close up of rabbits done in a pixel style from animal well

Animal Well Drip Feeds Dopamine Through Tough Puzzles and a Unique Atmosphere (Review)

Animal Well is an impossible game to fit into a box. Steam slots it into the Metroidvania and puzzle genres while developer Shared Memory’s official website describes it as a ‘survival horror puzzle game about secrets.’ I found neither truly matches what I experienced in my 25 hours exploring the labyrinthine, puzzle-filled map, yet at the same time there’s echoes of truth in both descriptions. If I was tasked with describing Animal Well to someone, I’d say it’s a lot like 2012’s legendary puzzle game FEZ and 2022’s Game of the Year nominee Tunic with an entirely unique atmosphere.

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Regardless of description, for a game developed by a single person, Animal Well has quickly become my favorite title of 2024.

Animal Well has no cutscenes explaining any sort of story, though there certainly is a narrative thread to find for those who pay enough attention. You begin as a little pink blob that looks a lot like everyone’s favorite glutton Kirby. The artstyle is striking: scanlines give it a retro feel, while neon blues and somber greens highlight the crisp pixel graphics. Setting off to explore a labyrinthine well filled with animals both friendly and hostile, you’ll soon find that puzzles and secrets fill every single square inch of it.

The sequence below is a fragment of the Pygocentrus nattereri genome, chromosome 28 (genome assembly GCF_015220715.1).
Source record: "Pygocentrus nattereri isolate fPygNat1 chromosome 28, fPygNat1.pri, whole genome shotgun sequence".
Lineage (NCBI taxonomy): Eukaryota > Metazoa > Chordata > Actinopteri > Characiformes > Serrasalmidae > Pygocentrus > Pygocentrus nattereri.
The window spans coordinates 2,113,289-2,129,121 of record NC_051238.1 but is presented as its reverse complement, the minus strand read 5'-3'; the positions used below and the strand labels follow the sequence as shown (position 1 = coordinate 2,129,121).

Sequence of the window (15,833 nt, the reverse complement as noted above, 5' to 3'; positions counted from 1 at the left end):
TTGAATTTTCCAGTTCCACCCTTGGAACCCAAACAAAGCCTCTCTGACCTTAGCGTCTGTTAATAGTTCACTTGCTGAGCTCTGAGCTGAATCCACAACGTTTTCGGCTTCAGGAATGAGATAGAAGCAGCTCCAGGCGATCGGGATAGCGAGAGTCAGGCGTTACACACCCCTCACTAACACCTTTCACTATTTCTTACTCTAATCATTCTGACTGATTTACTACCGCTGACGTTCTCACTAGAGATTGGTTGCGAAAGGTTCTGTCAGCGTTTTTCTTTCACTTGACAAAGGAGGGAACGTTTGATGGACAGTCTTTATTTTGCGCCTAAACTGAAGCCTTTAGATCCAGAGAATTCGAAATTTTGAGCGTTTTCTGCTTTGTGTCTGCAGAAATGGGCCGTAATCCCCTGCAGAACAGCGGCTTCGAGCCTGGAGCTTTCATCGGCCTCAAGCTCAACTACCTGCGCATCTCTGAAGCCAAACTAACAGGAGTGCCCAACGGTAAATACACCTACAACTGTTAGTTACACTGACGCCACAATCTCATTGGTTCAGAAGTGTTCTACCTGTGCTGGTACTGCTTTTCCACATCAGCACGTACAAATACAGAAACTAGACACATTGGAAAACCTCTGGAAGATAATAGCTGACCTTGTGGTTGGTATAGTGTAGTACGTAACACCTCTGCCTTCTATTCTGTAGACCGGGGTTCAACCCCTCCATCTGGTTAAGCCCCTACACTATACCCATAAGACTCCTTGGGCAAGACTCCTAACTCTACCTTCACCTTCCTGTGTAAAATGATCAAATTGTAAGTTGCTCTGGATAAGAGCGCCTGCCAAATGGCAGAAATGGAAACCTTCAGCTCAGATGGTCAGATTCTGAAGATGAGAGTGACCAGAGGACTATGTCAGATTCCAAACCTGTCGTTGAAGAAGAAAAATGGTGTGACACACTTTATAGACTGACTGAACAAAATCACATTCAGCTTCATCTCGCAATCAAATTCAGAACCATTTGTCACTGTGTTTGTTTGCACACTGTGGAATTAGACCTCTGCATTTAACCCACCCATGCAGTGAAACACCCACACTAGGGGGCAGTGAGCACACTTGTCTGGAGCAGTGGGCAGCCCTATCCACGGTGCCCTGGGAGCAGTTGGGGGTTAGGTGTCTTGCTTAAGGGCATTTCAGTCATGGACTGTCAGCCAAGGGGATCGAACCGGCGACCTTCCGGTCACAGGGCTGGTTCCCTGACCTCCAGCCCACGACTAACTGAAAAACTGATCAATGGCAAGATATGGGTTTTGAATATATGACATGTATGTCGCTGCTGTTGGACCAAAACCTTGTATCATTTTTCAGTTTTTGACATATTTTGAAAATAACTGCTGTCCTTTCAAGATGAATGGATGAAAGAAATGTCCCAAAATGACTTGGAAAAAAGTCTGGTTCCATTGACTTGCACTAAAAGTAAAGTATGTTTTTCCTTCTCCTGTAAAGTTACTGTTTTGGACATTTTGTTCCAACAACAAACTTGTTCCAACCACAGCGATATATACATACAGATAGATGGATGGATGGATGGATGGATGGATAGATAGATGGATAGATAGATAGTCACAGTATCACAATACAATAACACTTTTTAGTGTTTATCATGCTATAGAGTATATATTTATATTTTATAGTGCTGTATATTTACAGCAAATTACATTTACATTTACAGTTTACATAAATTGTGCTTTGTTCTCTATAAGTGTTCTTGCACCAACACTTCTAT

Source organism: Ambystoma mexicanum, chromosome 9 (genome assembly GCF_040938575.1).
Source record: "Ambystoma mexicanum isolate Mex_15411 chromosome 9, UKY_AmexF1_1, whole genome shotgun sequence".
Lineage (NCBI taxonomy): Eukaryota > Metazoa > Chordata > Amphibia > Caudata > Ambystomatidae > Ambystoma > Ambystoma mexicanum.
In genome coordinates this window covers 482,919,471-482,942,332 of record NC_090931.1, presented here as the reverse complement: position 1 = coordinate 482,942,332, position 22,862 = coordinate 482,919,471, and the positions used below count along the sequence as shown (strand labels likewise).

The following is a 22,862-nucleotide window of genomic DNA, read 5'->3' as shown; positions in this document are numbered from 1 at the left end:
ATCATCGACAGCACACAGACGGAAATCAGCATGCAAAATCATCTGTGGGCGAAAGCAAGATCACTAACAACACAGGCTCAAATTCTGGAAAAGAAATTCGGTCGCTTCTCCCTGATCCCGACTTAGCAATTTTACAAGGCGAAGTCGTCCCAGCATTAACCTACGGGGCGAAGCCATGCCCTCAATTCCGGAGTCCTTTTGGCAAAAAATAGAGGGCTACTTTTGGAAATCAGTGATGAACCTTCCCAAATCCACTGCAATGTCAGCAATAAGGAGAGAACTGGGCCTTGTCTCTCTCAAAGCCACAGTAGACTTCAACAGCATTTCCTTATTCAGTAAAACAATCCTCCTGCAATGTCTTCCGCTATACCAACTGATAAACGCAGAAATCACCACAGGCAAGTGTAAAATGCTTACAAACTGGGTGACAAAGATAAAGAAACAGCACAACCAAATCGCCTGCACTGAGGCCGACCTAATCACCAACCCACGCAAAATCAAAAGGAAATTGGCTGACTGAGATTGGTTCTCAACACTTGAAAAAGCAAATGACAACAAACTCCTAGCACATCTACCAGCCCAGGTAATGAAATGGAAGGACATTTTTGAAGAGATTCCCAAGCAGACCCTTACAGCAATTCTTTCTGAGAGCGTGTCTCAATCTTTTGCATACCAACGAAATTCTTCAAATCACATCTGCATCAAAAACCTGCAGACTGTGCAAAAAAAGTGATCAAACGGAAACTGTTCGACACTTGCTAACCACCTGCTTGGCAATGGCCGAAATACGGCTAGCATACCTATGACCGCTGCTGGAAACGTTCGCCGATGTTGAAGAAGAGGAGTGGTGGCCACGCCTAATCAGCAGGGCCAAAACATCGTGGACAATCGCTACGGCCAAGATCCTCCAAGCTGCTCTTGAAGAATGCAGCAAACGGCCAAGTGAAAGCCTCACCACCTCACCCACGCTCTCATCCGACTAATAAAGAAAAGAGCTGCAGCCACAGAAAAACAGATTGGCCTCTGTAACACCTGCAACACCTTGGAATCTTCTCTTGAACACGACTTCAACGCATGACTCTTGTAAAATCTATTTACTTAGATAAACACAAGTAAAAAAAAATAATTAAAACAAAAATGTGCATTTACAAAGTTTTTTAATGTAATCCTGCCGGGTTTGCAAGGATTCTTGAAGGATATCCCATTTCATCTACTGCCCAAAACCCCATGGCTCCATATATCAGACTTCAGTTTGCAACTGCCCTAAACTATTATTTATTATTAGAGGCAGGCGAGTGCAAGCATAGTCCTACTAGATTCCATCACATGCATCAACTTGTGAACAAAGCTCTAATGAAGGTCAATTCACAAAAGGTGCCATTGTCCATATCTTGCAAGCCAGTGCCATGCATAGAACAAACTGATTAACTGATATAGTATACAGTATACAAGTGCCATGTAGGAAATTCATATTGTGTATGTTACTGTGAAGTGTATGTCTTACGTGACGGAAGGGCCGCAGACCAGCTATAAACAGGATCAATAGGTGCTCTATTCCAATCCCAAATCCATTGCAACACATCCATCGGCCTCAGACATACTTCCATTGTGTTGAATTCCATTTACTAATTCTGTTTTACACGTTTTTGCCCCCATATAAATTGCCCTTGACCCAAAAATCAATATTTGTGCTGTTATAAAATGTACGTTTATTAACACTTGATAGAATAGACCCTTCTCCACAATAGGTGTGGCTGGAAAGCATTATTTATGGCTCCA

To spoil the sense of discovery would do a disservice to Animal Well and to you; figuring things out for yourself – or with the help of friends – is truly the best way to play the game. Just know this: to reach the credits, you have to reach four different colored flames in four sprawling zones by collecting a handful of items that allow you to progress to new areas and discover more secrets. But nothing is what you expect in Animal Well, so the tools you’re working with aren’t double jumps and air dashes like in a typical Metroidvania, but rather slinkies, frisbees, and bubble wands.